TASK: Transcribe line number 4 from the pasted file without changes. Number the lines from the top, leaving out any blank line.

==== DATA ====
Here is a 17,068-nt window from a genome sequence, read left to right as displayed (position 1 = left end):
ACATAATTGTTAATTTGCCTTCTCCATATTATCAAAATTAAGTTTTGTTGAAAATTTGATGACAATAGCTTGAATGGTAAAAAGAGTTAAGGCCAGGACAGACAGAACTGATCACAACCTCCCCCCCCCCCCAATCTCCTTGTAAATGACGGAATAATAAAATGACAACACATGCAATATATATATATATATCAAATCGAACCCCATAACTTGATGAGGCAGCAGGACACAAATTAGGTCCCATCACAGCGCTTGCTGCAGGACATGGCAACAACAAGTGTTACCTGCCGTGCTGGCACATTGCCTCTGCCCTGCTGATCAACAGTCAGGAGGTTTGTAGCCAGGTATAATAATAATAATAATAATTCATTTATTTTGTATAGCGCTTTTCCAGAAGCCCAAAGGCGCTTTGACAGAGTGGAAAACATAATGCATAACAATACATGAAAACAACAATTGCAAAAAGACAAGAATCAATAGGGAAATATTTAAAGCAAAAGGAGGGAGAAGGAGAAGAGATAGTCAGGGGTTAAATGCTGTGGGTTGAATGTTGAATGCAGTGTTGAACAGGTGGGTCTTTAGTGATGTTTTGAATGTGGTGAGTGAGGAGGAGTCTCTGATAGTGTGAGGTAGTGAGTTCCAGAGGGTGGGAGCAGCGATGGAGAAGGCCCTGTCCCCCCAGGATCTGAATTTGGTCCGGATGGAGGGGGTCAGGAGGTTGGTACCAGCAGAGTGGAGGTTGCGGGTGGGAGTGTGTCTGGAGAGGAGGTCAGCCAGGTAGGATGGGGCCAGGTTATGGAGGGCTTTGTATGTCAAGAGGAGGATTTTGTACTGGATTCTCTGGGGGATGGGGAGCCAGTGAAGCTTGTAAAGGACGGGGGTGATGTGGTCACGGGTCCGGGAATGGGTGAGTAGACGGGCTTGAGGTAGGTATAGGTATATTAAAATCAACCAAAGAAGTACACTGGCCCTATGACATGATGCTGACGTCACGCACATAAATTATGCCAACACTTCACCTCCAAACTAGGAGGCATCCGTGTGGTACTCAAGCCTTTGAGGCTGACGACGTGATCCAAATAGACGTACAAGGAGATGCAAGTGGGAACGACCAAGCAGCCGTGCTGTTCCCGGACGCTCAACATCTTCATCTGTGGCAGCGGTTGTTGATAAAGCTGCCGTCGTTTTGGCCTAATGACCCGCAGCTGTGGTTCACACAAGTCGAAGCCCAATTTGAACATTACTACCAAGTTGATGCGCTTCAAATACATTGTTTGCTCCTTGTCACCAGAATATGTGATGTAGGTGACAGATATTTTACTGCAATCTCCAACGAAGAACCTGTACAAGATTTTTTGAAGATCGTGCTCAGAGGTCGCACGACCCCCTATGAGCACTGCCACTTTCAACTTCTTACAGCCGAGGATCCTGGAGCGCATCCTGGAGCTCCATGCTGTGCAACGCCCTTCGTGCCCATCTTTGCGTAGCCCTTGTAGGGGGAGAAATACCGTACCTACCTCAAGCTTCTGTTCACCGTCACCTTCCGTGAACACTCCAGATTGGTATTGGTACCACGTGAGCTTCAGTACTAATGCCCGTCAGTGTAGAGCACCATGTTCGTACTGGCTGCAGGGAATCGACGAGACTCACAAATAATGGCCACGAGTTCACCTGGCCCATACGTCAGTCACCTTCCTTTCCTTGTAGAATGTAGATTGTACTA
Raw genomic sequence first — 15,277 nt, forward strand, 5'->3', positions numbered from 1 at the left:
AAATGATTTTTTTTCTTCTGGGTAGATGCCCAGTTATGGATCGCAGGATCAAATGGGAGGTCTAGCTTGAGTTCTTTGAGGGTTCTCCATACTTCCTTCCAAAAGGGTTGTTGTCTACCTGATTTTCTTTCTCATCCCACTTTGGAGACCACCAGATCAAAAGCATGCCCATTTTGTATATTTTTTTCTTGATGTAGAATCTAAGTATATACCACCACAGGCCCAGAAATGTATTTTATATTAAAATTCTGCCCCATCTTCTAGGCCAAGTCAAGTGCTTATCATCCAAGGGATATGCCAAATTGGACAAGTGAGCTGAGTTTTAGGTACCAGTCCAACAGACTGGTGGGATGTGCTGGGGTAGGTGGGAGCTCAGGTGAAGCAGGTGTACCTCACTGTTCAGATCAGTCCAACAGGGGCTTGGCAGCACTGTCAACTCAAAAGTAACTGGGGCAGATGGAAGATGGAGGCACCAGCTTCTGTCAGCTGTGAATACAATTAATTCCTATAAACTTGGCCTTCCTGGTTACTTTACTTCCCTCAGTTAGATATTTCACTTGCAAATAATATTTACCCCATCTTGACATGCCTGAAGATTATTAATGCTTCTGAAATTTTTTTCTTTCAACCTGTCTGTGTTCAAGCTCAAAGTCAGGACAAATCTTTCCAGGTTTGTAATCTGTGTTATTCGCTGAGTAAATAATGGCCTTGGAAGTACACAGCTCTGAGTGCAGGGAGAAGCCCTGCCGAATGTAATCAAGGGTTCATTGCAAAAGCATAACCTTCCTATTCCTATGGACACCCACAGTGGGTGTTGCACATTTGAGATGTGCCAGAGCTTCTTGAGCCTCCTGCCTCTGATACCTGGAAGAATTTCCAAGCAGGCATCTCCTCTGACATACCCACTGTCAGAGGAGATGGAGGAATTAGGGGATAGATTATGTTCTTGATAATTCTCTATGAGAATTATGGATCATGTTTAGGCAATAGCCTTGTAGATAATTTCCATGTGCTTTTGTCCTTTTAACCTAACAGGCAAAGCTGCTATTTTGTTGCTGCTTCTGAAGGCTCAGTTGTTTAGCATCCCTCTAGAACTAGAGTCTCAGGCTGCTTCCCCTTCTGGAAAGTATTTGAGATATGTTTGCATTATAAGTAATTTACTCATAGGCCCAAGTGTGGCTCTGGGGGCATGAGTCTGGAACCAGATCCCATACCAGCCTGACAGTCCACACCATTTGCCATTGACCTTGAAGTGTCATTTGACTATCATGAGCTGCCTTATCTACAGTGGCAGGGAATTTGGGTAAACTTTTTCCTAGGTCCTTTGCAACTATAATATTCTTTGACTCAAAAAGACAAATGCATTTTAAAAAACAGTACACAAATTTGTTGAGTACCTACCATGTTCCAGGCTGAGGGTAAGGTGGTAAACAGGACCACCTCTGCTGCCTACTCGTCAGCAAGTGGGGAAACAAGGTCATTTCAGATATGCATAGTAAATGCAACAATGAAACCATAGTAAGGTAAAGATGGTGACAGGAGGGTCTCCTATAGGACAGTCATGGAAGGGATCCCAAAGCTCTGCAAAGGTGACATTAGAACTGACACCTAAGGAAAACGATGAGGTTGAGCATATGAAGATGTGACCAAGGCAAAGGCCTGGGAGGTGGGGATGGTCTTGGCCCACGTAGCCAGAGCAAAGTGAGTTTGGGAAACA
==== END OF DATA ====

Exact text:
AAATGATTTTTTTTCTTCTGGGTAGATGCCCAGTTATGGATCGCAGGATCAAATGGGAGGTCTAGCTTGAGTTCTTTGAGGGTTCTCCATACTTCCTTCCAAAAGGGTTGTTGTCTACCTGATTTTCTTTCTCATCCCACTTTGGAGACCACCAGATCAAAAGCATGCCCATTTTGTATATTTTTTTCTTGATGTAGAATCTAAGTATATACCACCACAGGCCCAGAAATGTATTTTATATTAAAATTCTGCCCCATCTTCTAGGCCAAGTCAAGTGCTTATCATCCAAGGGATATGCCAAATTGGACAAGTGAGCTGAGTTTTAGGTACCAGTCCAACAGACTGGTGGGATGTGCTGGGGTAGGTGGGAGCTCAGGTGAAGCAGGTGTACCTCACTGTTCAGATCAGTCCAACAGGGGCTTGGCAGCACTGTCAACTCAAAAGTAACTGGGGCAGATGGAAGATGGAGGCACCAGCTTCTGTCAGCTGTGAATACAATTAATTCCTATAAACTTGGCCTTCCTGGTTACTTTACTTCCCTCAGTTAGATATTTCACTTGCAAATAATATTTACCCCATCTTGACATGCCTGAAGATTATTAATGCTTCTGAAATTTTTTTCTTTCAACCTGTCTGTGTTCAAGCTCAAAGTCAGGACAAATCTTTCCAGGTTTGTAATCTGTGTTATTCGCTGAGTAAATAATGGCCTTGGAAGTACACAGCTCTGAGTGCAGGGAGAAGCCCTGCCGAATGTAATCAAGGGTTCATTGCAAAAGCATAACCTTCCTATTCCTATGGACACCCACAGTGGGTGTTGCACATTTGAGATGTGCCAGAGCTTCTTGAGCCTCCTGCCTCTGATACCTGGAAGAATTTCCAAGCAGGCATCTCCTCTGACATACCCACTGTCAGAGGAGATGGAGGAATTAGGGGATAGATTATGTTCTTGATAATTCTCTATGAGAATTATGGATCATGTTTAGGCAATAGCCTTGTAGATAATTTCCATGTGCTTTTGTCCTTTTAACCTAACAGGCAAAGCTGCTATTTTGTTGCTGCTTCTGAAGGCTCAGTTGTTTAGCATCCCTCTAGAACTAGAGTCTCAGGCTGCTTCCCCTTCTGGAAAGTATTTGAGATATGTTTGCATTATAAGTAATTTACTCATAGGCCCAAGTGTGGCTCTGGGGGCATGAGTCTGGAACCAGATCCCATACCAGCCTGACAGTCCACACCATTTGCCATTGACCTTGAAGTGTCATTTGACTATCATGAGCTGCCTTATCTACAGTGGCAGGGAATTTGGGTAAACTTTTTCCTAGGTCCTTTGCAACTATAATATTCTTTGACTCAAAAAGACAAATGCATTTTAAAAAACAGTACACAAATTTGTTGAGTACCTACCATGTTCCAGGCTGAGGGTAAGGTGGTAAACAGGACCACCTCTGCTGCCTACTCGTCAGCAAGTGGGGAAACAAGGTCATTTCAGATATGCATAGTAAATGCAACAATGAAACCATAGTAAGGTAAAGATGGTGACAGGAGGGTCTCCTATAGGACAGTCATGGAAGGGATCCCAAAGCTCTGCAAAGGTGACATTAGAACTGACACCTAAGGAAAACGATGAGGTTGAGCATATGAAGATGTGACCAAGGCAAAGGCCTGGGAGGTGGGGATGGTCTTGGCCCACGTAGCCAGAGCAAAGTGAGTTTGGGAAACA